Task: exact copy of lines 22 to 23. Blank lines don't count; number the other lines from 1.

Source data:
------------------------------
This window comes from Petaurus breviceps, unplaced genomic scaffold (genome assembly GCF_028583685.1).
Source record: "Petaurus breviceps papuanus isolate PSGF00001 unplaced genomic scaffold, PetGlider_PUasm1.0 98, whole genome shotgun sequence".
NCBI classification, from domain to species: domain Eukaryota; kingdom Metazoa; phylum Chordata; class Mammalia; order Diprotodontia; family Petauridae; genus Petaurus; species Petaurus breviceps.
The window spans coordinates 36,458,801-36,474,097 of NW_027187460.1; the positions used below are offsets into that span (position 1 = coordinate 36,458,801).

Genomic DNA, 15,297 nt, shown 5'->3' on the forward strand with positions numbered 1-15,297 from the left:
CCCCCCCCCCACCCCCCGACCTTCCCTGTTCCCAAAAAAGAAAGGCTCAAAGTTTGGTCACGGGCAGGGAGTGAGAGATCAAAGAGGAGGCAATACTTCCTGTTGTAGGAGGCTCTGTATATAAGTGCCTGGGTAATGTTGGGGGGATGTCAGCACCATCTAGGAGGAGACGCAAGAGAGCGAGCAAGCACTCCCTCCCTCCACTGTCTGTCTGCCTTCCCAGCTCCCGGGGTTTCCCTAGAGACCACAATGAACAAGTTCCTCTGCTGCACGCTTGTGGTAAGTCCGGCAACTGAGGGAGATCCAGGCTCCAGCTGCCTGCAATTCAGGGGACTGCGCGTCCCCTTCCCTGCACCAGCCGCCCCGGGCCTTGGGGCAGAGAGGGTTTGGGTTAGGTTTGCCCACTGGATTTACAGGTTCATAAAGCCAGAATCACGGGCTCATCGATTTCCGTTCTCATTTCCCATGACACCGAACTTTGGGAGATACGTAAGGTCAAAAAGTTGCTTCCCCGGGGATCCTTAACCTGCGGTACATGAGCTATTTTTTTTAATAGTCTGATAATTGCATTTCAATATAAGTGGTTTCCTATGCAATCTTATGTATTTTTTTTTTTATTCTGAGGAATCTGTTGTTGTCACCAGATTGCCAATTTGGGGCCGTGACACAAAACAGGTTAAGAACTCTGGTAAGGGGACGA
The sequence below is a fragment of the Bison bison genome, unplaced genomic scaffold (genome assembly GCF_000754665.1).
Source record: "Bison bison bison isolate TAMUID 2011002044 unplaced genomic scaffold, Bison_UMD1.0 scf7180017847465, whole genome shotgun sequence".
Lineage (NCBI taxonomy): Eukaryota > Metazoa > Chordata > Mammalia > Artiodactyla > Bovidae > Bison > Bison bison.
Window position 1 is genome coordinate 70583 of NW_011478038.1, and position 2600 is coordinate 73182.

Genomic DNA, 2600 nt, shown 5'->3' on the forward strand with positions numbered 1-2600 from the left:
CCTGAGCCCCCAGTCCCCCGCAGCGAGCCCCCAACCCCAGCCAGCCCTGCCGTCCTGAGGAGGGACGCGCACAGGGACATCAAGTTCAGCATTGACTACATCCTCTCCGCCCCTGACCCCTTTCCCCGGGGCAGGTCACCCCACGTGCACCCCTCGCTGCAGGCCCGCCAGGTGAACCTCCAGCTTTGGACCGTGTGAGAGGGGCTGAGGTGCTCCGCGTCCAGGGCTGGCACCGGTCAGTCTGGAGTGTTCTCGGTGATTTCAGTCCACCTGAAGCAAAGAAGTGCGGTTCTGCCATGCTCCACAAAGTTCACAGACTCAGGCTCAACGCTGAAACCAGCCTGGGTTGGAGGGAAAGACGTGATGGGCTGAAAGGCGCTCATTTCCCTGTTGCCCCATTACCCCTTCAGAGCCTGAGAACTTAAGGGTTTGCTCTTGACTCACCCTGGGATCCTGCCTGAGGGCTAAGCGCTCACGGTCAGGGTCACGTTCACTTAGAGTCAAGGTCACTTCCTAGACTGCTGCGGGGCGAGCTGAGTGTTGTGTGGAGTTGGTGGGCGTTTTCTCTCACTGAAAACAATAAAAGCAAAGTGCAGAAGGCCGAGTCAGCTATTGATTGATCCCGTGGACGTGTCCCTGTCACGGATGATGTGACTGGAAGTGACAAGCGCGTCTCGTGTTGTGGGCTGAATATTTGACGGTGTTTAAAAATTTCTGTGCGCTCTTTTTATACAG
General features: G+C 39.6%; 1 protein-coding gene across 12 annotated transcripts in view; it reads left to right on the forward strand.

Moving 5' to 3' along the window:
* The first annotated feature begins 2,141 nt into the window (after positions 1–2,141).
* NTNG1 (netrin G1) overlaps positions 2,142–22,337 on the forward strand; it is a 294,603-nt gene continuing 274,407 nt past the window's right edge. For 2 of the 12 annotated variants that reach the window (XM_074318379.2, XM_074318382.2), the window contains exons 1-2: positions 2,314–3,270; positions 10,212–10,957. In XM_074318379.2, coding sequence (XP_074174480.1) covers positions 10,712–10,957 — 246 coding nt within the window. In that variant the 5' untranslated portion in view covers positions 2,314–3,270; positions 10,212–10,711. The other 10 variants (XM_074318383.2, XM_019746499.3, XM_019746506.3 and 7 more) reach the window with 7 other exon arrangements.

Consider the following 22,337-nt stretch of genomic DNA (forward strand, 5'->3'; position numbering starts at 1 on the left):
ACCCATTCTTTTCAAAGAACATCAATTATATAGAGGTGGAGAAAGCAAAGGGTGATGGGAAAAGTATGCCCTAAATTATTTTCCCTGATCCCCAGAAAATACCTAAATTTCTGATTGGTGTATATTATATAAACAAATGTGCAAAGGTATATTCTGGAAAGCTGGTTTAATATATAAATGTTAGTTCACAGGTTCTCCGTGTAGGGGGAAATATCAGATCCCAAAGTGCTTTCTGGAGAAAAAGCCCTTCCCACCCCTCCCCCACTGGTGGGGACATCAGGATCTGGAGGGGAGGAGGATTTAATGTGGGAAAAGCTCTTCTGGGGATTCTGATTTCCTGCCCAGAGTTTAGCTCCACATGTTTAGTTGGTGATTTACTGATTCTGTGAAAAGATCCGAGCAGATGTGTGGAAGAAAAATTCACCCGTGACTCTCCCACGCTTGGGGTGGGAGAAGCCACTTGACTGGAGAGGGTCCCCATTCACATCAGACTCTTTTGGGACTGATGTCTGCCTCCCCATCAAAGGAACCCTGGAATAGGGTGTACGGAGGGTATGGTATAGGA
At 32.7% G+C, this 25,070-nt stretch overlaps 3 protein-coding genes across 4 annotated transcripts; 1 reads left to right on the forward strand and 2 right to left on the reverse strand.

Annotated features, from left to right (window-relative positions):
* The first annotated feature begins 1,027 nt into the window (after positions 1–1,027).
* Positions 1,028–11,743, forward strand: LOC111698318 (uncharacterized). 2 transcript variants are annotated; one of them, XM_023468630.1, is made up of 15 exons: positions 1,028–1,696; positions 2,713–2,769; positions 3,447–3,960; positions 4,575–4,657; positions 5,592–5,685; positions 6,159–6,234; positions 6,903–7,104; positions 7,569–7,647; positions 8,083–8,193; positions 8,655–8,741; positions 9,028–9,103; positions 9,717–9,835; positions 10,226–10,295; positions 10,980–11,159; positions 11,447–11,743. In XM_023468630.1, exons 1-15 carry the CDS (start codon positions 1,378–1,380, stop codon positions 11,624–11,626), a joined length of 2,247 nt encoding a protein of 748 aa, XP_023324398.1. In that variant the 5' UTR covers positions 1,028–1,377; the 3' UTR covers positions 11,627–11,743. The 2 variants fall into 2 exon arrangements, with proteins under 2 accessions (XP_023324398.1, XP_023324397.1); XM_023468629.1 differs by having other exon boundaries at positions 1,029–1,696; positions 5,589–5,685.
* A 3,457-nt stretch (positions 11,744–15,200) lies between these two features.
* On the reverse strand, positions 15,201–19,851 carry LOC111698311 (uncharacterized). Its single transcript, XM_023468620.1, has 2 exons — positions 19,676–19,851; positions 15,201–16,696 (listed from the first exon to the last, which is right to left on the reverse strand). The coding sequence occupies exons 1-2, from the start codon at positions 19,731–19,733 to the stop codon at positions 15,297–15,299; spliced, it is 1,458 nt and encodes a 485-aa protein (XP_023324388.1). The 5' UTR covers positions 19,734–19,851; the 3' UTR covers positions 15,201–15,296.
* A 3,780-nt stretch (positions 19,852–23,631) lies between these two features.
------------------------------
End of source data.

* Positions 1,028–11,743, forward strand: LOC111698318 (uncharacterized). 2 transcript variants are annotated; one of them, XM_023468630.1, is made up of 15 exons: positions 1,028–1,696; positions 2,713–2,769; positions 3,447–3,960; positions 4,575–4,657; positions 5,592–5,685; positions 6,159–6,234; positions 6,903–7,104; positions 7,569–7,647; positions 8,083–8,193; positions 8,655–8,741; positions 9,028–9,103; positions 9,717–9,835; positions 10,226–10,295; positions 10,980–11,159; positions 11,447–11,743. In XM_023468630.1, exons 1-15 carry the CDS (start codon positions 1,378–1,380, stop codon positions 11,624–11,626), a joined length of 2,247 nt encoding a protein of 748 aa, XP_023324398.1. In that variant the 5' UTR covers positions 1,028–1,377; the 3' UTR covers positions 11,627–11,743. The 2 variants fall into 2 exon arrangements, with proteins under 2 accessions (XP_023324398.1, XP_023324397.1); XM_023468629.1 differs by having other exon boundaries at positions 1,029–1,696; positions 5,589–5,685.
* A 3,457-nt stretch (positions 11,744–15,200) lies between these two features.